It has been my recent pleasure to speak with young writers who all want to be the next somebody, and who all seem to be plagued with the same common problem; How to write a good @*^%*#@ SYNOPSIS. Wanting to be the next somebody is a problem in itself, and something agents and publishers never want to hear. The kiss of death is telling an agent your book is the next DaVinci Code or Harry Potter. Don’t do it. The synopsis, however, is something I might be able to help with a bit.

Most tell me they find it easier to write the book than the synopsis. I shared this problem for a very long time as well. Writing my novel was a breeze compared to the dreaded synopsis. This is true, I told the young writers, because with your book you have unlimited space and words to tell your story. With a synopsis, you have three paragraphs and no more at most to say what you said in seventy-five thousand or more words.

The trick is to make the synopsis intriguing enough for an agent or publisher to want to read the entire book. This trick is about as easy as eating tomato soup with a fork. However, I will share some tips, tricks and common sense things I have learned from studying successful synopsis writing of others, research and good old fashion idea sharing from peers. There is no magic here, and you may still struggle along the way, but if you follow this guide, you will eventually get there.

Let’s start with the first of three paragraphs. Begin this paragraph by introducing the two main characters, the protagonist and the antagonists. (That’s the good guy/gal, and the bad guy/gal to the rest of the world.) Next, in one sentence explain what happened to get the ball rolling in your story. Then, again try to keep it to one sentence, tell where they are and when this is happening.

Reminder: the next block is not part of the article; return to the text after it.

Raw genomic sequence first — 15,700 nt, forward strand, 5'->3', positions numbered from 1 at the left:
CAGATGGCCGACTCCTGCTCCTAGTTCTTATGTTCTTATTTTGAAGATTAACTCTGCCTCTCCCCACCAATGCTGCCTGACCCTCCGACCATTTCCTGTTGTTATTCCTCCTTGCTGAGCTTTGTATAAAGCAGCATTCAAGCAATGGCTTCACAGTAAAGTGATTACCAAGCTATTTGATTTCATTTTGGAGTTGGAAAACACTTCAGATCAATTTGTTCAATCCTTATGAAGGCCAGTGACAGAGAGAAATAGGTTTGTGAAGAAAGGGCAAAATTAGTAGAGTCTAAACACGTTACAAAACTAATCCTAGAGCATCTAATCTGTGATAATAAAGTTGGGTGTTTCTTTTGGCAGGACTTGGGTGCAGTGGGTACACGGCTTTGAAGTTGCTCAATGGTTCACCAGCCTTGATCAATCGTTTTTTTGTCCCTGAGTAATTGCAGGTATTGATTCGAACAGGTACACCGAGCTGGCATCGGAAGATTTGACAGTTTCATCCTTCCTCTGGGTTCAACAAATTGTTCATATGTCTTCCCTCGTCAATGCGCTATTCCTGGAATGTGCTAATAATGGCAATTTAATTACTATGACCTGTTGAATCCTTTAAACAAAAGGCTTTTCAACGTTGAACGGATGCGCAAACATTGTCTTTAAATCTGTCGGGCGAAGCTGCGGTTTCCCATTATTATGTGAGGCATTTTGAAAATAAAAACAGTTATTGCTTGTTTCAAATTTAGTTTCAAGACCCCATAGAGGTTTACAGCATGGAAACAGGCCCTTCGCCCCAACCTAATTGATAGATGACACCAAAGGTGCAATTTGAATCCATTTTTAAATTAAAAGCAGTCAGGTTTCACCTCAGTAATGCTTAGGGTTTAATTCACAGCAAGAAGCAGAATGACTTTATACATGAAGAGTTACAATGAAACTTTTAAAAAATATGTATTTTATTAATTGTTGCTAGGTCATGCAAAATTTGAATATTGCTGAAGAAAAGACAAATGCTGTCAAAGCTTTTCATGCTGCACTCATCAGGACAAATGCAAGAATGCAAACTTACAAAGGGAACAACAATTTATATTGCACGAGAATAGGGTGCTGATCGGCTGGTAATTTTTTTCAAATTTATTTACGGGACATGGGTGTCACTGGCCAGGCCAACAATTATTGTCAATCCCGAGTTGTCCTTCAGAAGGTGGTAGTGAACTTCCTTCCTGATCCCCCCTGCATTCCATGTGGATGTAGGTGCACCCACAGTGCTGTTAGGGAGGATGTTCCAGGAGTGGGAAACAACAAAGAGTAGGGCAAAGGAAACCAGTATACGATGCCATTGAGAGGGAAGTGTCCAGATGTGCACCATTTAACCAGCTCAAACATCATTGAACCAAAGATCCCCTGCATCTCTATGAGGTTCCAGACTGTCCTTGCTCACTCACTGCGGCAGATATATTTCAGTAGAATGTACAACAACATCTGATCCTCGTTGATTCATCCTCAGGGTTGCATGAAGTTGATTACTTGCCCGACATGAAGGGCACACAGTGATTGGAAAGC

In the second paragraph, explain what your protagonist (good guy/gal person) and your antagonist (bad guy/gal person) are planning to do. Tell how, where and when they are going to do it, and, of course, why. Do Not mention any other characters from your story unless it is impossible not to.

The third paragraph tells how the story ends. Tie it back to the what happened moment in the first paragraph. Never leave your synopsis as a mystery. Agents and publishers want to know how the story ends. Tell them. They hate guessing games and don’t have the time to figure out your ending, so don’t be shy and tell them.

Keep in mind that the synopsis is a summarization of the book that has already been written, so don’t rewrite the book as a synopsis. Incorporate the following elements into the three short paragraphs I just outlined.

The Hero.

The Situation.

The Goal.

The Villain.

The Disaster.

The Solution.

If this sounds like a Hollywood movie poster, it is. The people who write Hollywood movie posters are experts at writing a synopsis. In my experience, many times the poster has been better than the movie, but that’s another matter entirely.